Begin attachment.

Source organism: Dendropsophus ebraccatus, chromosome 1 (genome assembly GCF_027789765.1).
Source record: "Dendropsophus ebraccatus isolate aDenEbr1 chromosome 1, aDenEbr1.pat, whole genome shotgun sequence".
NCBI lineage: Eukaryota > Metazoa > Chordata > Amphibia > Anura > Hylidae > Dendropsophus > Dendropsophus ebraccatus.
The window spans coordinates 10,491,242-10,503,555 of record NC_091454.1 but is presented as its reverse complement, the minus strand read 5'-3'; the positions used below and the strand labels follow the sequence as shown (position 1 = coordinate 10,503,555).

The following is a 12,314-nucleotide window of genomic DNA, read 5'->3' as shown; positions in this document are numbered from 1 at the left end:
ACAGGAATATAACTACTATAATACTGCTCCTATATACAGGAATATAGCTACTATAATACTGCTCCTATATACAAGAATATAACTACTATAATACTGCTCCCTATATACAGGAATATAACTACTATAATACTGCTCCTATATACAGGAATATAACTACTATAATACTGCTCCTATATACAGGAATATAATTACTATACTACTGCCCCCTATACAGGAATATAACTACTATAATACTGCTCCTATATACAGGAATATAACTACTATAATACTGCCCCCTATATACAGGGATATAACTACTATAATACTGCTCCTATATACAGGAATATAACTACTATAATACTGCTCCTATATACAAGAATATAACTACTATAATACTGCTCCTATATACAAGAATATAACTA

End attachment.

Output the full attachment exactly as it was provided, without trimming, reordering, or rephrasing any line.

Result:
Source organism: Dendropsophus ebraccatus, chromosome 1 (genome assembly GCF_027789765.1).
Source record: "Dendropsophus ebraccatus isolate aDenEbr1 chromosome 1, aDenEbr1.pat, whole genome shotgun sequence".
NCBI lineage: Eukaryota > Metazoa > Chordata > Amphibia > Anura > Hylidae > Dendropsophus > Dendropsophus ebraccatus.
The window spans coordinates 10,491,242-10,503,555 of record NC_091454.1 but is presented as its reverse complement, the minus strand read 5'-3'; the positions used below and the strand labels follow the sequence as shown (position 1 = coordinate 10,503,555).

The following is a 12,314-nucleotide window of genomic DNA, read 5'->3' as shown; positions in this document are numbered from 1 at the left end:
ACAGGAATATAACTACTATAATACTGCTCCTATATACAGGAATATAGCTACTATAATACTGCTCCTATATACAAGAATATAACTACTATAATACTGCTCCCTATATACAGGAATATAACTACTATAATACTGCTCCTATATACAGGAATATAACTACTATAATACTGCTCCTATATACAGGAATATAATTACTATACTACTGCCCCCTATACAGGAATATAACTACTATAATACTGCTCCTATATACAGGAATATAACTACTATAATACTGCCCCCTATATACAGGGATATAACTACTATAATACTGCTCCTATATACAGGAATATAACTACTATAATACTGCTCCTATATACAAGAATATAACTACTATAATACTGCTCCTATATACAAGAATATAACTA